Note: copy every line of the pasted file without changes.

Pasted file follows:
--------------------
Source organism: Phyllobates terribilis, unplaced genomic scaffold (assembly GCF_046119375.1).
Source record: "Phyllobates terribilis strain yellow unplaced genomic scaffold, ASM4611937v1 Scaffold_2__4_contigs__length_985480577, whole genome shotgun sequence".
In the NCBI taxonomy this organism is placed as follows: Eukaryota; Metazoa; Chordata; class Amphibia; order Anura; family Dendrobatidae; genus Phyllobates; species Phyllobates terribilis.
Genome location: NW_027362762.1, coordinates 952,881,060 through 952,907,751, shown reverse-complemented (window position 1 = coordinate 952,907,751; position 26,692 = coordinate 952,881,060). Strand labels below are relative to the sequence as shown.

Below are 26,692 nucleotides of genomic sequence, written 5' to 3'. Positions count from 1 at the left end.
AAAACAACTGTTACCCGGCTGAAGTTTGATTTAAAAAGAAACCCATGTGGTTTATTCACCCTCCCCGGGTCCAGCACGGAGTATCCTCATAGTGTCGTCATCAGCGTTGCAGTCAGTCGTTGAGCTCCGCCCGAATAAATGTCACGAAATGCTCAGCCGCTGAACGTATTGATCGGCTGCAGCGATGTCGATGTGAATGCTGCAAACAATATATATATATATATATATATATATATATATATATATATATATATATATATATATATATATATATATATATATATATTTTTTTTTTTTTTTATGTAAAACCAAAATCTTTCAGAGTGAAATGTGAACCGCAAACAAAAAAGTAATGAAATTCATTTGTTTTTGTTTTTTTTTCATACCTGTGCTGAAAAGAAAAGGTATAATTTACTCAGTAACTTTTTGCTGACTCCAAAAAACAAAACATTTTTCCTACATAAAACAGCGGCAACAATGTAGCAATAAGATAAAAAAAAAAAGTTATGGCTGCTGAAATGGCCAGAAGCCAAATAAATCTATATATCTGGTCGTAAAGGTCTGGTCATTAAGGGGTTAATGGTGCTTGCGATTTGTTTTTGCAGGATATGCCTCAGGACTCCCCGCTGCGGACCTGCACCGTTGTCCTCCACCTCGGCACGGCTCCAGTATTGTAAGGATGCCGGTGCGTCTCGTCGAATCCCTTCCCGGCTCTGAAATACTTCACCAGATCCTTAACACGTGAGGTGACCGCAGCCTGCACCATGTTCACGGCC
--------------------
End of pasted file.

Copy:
Source organism: Phyllobates terribilis, unplaced genomic scaffold (assembly GCF_046119375.1).
Source record: "Phyllobates terribilis strain yellow unplaced genomic scaffold, ASM4611937v1 Scaffold_2__4_contigs__length_985480577, whole genome shotgun sequence".
In the NCBI taxonomy this organism is placed as follows: Eukaryota; Metazoa; Chordata; class Amphibia; order Anura; family Dendrobatidae; genus Phyllobates; species Phyllobates terribilis.
Genome location: NW_027362762.1, coordinates 952,881,060 through 952,907,751, shown reverse-complemented (window position 1 = coordinate 952,907,751; position 26,692 = coordinate 952,881,060). Strand labels below are relative to the sequence as shown.

Below are 26,692 nucleotides of genomic sequence, written 5' to 3'. Positions count from 1 at the left end.
AAAACAACTGTTACCCGGCTGAAGTTTGATTTAAAAAGAAACCCATGTGGTTTATTCACCCTCCCCGGGTCCAGCACGGAGTATCCTCATAGTGTCGTCATCAGCGTTGCAGTCAGTCGTTGAGCTCCGCCCGAATAAATGTCACGAAATGCTCAGCCGCTGAACGTATTGATCGGCTGCAGCGATGTCGATGTGAATGCTGCAAACAATATATATATATATATATATATATATATATATATATATATATATATATATATATATATATATATATATATATATATATTTTTTTTTTTTTTTATGTAAAACCAAAATCTTTCAGAGTGAAATGTGAACCGCAAACAAAAAAGTAATGAAATTCATTTGTTTTTGTTTTTTTTTCATACCTGTGCTGAAAAGAAAAGGTATAATTTACTCAGTAACTTTTTGCTGACTCCAAAAAACAAAACATTTTTCCTACATAAAACAGCGGCAACAATGTAGCAATAAGATAAAAAAAAAAAGTTATGGCTGCTGAAATGGCCAGAAGCCAAATAAATCTATATATCTGGTCGTAAAGGTCTGGTCATTAAGGGGTTAATGGTGCTTGCGATTTGTTTTTGCAGGATATGCCTCAGGACTCCCCGCTGCGGACCTGCACCGTTGTCCTCCACCTCGGCACGGCTCCAGTATTGTAAGGATGCCGGTGCGTCTCGTCGAATCCCTTCCCGGCTCTGAAATACTTCACCAGATCCTTAACACGTGAGGTGACCGCAGCCTGCACCATGTTCACGGCC